In 1959, petitioner and his fellow corporate associates purchased a waterfront parcel of land in Rhode Island that was primarily a salt marsh plagued by tidal flooding. Over a period of many years, the corporation filed several petitions seeking to develop the land with various government agencies and was consistently denied. In 1971, Rhode Island promulgated regulations designating salt marshes, such as petitioner's, as protected coastal wetlands. In 1978, petitioner became the corporation's sole shareholder and received title for the land. In the 1980's, he applied to the state to fill in his marshland and was rejected based on the restrictions of the 1971 regulations. Petitioner then sued under Lucas v. South Carolina Coastal Council for compensation of $3.15 million, which was an appraiser's estimate of the value of a 74-lot subdivision.'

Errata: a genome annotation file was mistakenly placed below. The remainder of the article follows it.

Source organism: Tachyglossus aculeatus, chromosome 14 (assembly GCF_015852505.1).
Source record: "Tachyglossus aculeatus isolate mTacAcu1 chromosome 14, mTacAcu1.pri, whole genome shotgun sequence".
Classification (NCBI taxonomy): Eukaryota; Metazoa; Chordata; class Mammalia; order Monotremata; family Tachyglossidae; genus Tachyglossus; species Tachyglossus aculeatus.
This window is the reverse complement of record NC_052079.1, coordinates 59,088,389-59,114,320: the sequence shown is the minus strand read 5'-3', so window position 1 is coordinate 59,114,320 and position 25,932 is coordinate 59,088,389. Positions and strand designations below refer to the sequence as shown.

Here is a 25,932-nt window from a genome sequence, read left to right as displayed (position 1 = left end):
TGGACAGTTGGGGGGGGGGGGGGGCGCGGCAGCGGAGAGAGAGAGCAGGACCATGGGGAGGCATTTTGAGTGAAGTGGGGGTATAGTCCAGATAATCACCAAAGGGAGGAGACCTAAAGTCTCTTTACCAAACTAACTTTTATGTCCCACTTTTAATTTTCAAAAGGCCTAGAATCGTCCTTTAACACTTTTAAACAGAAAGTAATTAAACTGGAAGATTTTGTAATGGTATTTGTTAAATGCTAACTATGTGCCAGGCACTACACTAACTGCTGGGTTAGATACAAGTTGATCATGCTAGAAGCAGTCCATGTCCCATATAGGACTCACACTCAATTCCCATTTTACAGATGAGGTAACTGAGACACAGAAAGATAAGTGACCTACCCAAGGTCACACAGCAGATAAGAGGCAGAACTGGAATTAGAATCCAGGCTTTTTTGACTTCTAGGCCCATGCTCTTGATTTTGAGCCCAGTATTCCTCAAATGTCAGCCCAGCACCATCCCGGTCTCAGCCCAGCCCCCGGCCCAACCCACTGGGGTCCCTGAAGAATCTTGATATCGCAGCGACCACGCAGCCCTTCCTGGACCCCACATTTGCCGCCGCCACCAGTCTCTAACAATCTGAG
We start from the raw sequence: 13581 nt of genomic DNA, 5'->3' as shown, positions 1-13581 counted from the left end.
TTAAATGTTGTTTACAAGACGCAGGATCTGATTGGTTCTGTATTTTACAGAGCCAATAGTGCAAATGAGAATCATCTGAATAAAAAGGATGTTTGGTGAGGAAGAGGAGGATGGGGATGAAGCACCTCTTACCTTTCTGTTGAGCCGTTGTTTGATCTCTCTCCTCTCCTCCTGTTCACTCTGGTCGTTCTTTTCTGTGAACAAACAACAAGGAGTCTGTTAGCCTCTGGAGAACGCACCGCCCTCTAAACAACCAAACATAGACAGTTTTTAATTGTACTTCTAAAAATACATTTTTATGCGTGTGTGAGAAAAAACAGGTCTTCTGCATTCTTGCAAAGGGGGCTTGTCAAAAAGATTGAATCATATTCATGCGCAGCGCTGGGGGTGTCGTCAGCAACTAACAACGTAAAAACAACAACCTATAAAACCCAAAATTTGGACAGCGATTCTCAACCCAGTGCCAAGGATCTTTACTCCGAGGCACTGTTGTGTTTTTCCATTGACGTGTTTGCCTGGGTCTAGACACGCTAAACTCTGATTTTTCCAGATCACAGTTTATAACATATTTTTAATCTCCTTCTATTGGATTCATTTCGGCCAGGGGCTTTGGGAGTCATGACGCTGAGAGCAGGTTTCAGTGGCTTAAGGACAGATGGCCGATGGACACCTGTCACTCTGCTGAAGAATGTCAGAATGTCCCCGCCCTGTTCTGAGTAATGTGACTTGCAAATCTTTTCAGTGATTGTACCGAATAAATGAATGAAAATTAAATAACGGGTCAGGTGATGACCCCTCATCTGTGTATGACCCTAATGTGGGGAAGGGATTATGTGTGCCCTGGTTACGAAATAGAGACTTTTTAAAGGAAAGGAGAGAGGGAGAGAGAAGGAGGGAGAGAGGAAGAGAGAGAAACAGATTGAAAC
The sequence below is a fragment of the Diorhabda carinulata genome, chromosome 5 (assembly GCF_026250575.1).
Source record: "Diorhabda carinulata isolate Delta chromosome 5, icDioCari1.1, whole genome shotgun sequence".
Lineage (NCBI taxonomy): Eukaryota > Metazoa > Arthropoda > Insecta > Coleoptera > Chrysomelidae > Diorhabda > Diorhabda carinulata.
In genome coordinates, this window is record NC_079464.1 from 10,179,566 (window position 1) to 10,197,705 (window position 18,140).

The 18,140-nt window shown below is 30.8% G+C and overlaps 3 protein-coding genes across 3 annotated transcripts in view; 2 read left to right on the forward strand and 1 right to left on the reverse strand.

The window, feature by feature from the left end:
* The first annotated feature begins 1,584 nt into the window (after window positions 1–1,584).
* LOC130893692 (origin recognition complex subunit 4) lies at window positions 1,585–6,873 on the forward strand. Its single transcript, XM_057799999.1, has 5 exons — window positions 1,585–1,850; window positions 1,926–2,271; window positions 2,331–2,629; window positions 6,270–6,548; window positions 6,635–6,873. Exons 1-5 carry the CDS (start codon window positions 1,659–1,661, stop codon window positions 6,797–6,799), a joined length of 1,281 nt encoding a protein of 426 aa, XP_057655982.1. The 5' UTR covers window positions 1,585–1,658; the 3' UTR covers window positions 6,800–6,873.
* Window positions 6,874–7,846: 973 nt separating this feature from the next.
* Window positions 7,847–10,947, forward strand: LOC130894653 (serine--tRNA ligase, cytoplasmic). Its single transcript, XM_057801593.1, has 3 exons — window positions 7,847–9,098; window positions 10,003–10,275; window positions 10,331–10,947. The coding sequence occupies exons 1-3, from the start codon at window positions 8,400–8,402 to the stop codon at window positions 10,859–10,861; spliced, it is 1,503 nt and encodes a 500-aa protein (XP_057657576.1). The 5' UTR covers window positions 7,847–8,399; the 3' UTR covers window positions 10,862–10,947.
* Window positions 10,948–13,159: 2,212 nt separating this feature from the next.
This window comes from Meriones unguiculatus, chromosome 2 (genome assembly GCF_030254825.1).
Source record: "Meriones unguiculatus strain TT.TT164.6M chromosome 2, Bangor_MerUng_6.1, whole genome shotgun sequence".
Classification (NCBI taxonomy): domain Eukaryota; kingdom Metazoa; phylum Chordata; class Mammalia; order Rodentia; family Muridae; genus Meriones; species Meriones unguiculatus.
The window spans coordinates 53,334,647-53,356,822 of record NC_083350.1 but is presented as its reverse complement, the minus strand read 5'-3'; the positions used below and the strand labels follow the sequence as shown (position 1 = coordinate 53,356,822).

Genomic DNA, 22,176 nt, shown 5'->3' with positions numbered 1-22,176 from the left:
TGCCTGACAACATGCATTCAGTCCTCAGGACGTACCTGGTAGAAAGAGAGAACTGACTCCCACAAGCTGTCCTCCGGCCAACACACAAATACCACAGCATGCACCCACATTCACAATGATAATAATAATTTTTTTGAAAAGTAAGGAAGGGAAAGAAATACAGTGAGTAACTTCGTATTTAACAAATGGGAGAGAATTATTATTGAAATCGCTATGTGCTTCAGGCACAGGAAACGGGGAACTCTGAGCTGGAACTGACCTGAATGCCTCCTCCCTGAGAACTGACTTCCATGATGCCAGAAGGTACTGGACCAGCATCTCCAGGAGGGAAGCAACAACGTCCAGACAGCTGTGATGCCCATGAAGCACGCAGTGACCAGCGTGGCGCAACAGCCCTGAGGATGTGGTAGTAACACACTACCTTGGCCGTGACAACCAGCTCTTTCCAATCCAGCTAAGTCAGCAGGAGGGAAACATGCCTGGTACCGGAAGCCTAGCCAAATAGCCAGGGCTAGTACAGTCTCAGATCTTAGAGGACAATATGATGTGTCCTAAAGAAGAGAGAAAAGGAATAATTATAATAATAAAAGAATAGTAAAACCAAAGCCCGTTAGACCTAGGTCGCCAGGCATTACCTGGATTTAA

Stevens, Mary (2010) "2001 Supreme Court Redux," Sustainable Development Law & Policy: Vol. 2 : Iss. 1 , Article 3. Available at: https://digitalcommons.wcl.american.edu/sdlp/vol2/iss1/3